A Short Guide to Communities of Practice
A Community of Practice (CoP) is meant to be a safe and collaborative space where people interested in the topic area are invited in to improve the practice area.
Safe, meaning respectful and no blame space where ideas and questions can be aired without concerns or fear.
All those who attend own the agendas, the outcomes, the running of the meetings, facilitation, creating a backlog, and doing the work.
A place where people can gather. A space can be a room, a table in a cafeteria, a conference call, a video, etc.
People are invited into the space. There is no requirement to attend. Whoever shows up are the right people with whatever energy they bring to contribute. The invite is open to anyone interested in the topic area and is generally not restricted to "select" people. The people that come do not need to be practicing or knowledgeable about the topic.
There may be occasion for certain topics the the attendance must be restricted. For example if a set of managers needed a safe space to talk about sensitive issues (such a reviews or compensation) then perhaps the attendance to the CoP meeting would be restricted. Restricted attendance should be the exception and not the rule.
Improve the practice area
A Community of Practice is themed around a topic area. People who attend have interest/passion to improve the organization understanding and use of that practice. Many CoPs will have a charter that states their purpose and intended goals. A charter can help keep a CoP focused on the topic area.
Example Communities of Practice
- Leadership in Agile CoP
- ScrumMaster CoP
- Technology CoP
Running a Community of Practice
There should be an agenda. It could be a status update on work that people are doing in the area. It could be a deep dive into a topic the CoP members have decided is important to them.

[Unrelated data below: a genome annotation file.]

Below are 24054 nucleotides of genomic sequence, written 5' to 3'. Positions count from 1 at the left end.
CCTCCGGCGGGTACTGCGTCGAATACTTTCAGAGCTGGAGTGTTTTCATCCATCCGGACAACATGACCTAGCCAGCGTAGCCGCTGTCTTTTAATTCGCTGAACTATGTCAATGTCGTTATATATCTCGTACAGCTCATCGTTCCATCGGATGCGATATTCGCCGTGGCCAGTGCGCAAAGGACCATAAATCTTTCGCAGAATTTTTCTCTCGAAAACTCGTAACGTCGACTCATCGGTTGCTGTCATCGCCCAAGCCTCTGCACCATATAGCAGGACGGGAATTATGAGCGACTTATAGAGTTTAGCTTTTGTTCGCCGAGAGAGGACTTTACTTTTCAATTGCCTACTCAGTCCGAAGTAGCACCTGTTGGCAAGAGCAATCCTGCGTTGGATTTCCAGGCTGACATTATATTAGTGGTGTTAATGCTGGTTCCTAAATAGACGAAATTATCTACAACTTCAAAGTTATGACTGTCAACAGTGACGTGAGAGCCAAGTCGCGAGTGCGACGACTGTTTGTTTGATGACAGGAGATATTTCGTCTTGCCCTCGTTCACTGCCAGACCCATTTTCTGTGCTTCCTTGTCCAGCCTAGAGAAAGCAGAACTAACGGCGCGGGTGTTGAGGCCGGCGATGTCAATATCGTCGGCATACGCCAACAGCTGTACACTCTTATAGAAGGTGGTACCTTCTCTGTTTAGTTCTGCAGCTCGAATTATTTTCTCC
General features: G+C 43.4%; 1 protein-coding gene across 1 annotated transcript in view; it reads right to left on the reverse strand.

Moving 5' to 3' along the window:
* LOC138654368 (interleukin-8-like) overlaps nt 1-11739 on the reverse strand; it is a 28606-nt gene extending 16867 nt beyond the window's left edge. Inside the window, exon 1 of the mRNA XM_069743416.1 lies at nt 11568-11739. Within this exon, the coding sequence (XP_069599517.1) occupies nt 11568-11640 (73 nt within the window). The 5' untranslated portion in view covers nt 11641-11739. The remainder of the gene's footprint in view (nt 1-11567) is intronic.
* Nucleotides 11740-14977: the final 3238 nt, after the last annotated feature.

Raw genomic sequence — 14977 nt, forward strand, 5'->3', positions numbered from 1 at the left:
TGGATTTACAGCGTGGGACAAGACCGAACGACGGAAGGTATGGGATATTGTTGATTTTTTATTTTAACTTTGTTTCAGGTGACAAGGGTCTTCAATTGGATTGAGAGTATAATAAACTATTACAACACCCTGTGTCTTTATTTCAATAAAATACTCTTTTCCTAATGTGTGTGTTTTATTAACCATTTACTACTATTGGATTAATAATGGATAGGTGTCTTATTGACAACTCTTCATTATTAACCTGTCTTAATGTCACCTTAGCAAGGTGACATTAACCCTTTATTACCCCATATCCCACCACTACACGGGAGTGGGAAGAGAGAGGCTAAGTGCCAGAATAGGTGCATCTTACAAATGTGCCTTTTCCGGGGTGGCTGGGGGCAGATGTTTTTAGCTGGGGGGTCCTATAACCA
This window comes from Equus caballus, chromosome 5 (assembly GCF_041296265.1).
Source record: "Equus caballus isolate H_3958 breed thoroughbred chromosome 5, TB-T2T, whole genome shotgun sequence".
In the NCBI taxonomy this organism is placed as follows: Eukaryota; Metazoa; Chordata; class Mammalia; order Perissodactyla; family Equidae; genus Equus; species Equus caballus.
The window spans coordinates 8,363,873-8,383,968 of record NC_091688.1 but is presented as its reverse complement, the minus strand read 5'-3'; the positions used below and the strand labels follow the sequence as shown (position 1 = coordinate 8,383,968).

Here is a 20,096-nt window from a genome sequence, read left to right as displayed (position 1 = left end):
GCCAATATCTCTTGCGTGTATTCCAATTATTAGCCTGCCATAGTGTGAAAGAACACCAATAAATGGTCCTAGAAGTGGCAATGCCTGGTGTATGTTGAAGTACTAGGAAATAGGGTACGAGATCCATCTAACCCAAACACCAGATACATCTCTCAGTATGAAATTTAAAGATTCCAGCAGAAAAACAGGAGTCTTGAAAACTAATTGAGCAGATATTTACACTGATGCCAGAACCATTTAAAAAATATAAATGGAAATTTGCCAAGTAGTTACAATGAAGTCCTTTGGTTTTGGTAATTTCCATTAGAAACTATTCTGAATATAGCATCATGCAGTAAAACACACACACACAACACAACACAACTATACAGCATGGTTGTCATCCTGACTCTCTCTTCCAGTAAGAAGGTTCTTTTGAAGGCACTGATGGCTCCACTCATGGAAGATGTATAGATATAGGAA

A regular schedule may prove useful. Having a cadence to focus on the topic area can help keep the focus on the topic area. However, some topics don’t have the inertia to keep a regular schedule. That’s OK.
Having a backlog of topics is an idea that may help keeping the CoP active.
Example Topic Themes
- Talk about how we can improve collaboration
- Work together to improve upon an organizational impediment. Since attendees of a CoP most often come from multiple parts of the organization the ability to influence across a wider part of the organization exists. Working together on an organizational impediment has the ability to bring together parts of the organization that often work in silos.
- Discuss something published such as a book, blog, or article. Talk about what is liked or disliked about the article. Determine if there are practices or ideas that could be tried in the organization.
- Show some work in progress. A presentation, a document, a system, etc.
- Share practices that work for you team. Avoid “best practices” thinking. Think practices that are best for me or my context.